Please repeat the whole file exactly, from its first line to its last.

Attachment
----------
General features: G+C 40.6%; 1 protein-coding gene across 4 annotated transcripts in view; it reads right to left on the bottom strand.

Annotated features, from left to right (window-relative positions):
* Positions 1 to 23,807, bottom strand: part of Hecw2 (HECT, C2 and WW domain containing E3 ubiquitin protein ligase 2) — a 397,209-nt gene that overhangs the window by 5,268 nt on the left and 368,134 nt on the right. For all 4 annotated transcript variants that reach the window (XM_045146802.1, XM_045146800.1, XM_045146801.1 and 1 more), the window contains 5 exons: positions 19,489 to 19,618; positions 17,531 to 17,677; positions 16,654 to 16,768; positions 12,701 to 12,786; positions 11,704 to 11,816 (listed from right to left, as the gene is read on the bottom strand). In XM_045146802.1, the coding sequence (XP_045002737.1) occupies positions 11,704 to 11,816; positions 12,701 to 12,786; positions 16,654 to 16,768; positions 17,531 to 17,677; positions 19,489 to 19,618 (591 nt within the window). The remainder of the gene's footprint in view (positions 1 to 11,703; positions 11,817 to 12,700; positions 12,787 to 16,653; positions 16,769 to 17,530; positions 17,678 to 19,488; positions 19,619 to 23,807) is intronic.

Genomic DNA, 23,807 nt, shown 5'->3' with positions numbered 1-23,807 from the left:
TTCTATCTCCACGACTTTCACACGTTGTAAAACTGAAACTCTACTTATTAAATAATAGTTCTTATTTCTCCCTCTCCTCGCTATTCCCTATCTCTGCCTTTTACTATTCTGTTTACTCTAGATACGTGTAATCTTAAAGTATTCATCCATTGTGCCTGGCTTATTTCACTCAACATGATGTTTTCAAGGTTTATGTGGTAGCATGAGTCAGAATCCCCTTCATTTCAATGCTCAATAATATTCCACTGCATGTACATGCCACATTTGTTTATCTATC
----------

General features: G+C 40.6%; 1 protein-coding gene across 4 annotated transcripts in view; it reads right to left on the bottom strand.

Annotated features, from left to right (window-relative positions):
* Positions 1 to 23,807, bottom strand: part of Hecw2 (HECT, C2 and WW domain containing E3 ubiquitin protein ligase 2) — a 397,209-nt gene that overhangs the window by 5,268 nt on the left and 368,134 nt on the right. For all 4 annotated transcript variants that reach the window (XM_045146802.1, XM_045146800.1, XM_045146801.1 and 1 more), the window contains 5 exons: positions 19,489 to 19,618; positions 17,531 to 17,677; positions 16,654 to 16,768; positions 12,701 to 12,786; positions 11,704 to 11,816 (listed from right to left, as the gene is read on the bottom strand). In XM_045146802.1, the coding sequence (XP_045002737.1) occupies positions 11,704 to 11,816; positions 12,701 to 12,786; positions 16,654 to 16,768; positions 17,531 to 17,677; positions 19,489 to 19,618 (591 nt within the window). The remainder of the gene's footprint in view (positions 1 to 11,703; positions 11,817 to 12,700; positions 12,787 to 16,653; positions 16,769 to 17,530; positions 17,678 to 19,488; positions 19,619 to 23,807) is intronic.

Genomic DNA, 23,807 nt, shown 5'->3' with positions numbered 1-23,807 from the left:
TTCTATCTCCACGACTTTCACACGTTGTAAAACTGAAACTCTACTTATTAAATAATAGTTCTTATTTCTCCCTCTCCTCGCTATTCCCTATCTCTGCCTTTTACTATTCTGTTTACTCTAGATACGTGTAATCTTAAAGTATTCATCCATTGTGCCTGGCTTATTTCACTCAACATGATGTTTTCAAGGTTTATGTGGTAGCATGAGTCAGAATCCCCTTCATTTCAATGCTCAATAATATTCCACTGCATGTACATGCCACATTTGTTTATCTATC